The project starts with nothing but this simple straight line, drawn with the Line Segment tool in Illustrator:

Draw a segment in Illustrator

If you can draw that, then the rest is just variations on a cubular theme. Check it out:  Read more » 

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Illustrator One-on-One: Fundamentals, updated for Creative Cloud (Still Thriving for Earlier Versions)

On Friday, lynda.com released the CC version of Deke's Illustrator One-on-One: Fundamentals course, which covers useful foundations for vector-based drawing in Illustrator from basic artboard management and interface navigation, to drawing with the line and shape tools, placing text, tracing line art, getting started with the pen tool, and more.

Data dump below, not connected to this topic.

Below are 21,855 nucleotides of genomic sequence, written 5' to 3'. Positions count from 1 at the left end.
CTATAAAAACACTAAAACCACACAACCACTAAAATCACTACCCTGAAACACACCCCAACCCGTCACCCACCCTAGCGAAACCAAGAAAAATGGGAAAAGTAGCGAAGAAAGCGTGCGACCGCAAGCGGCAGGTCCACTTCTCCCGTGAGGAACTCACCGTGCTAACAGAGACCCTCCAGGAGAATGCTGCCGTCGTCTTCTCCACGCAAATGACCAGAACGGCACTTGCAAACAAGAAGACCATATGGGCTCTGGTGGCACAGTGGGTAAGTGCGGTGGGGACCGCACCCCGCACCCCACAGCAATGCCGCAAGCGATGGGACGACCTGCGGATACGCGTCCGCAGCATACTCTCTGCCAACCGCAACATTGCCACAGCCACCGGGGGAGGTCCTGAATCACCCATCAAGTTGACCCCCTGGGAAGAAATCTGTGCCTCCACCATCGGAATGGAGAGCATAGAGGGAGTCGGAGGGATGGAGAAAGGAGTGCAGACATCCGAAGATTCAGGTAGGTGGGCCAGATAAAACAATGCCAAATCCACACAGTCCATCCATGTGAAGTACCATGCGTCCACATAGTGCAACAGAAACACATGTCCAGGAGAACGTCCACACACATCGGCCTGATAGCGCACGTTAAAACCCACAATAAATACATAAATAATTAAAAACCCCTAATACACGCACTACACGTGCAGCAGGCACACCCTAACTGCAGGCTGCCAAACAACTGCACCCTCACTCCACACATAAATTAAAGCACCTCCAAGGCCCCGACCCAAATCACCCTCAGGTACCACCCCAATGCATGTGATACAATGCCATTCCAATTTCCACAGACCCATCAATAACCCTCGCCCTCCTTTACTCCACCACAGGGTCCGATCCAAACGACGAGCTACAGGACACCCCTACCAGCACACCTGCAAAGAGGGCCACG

Welcome to Illustrator One-on-One Fundamentals

If you're not a member of lynda.com, you can get a free week trial at lynda.com/deke to check it out. If you're not a member of Creative Cloud, Deke's earlier titles---going back to CS3---are available from this playlist I created:

A playlist of Deke's Illustrator Fundamentals course for multiple versions

The Fundamentals course has all you need to feel like you might try one of Deke's free Illustrator-based Deke's Techniques as well. If you're new to Creative Cloud you may be thinking it's time to investigate something besides Photoshop for your creative endeavors.  Read more » 

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Friday Fundamentals: Tracing Rasterized Line Art in Illustrator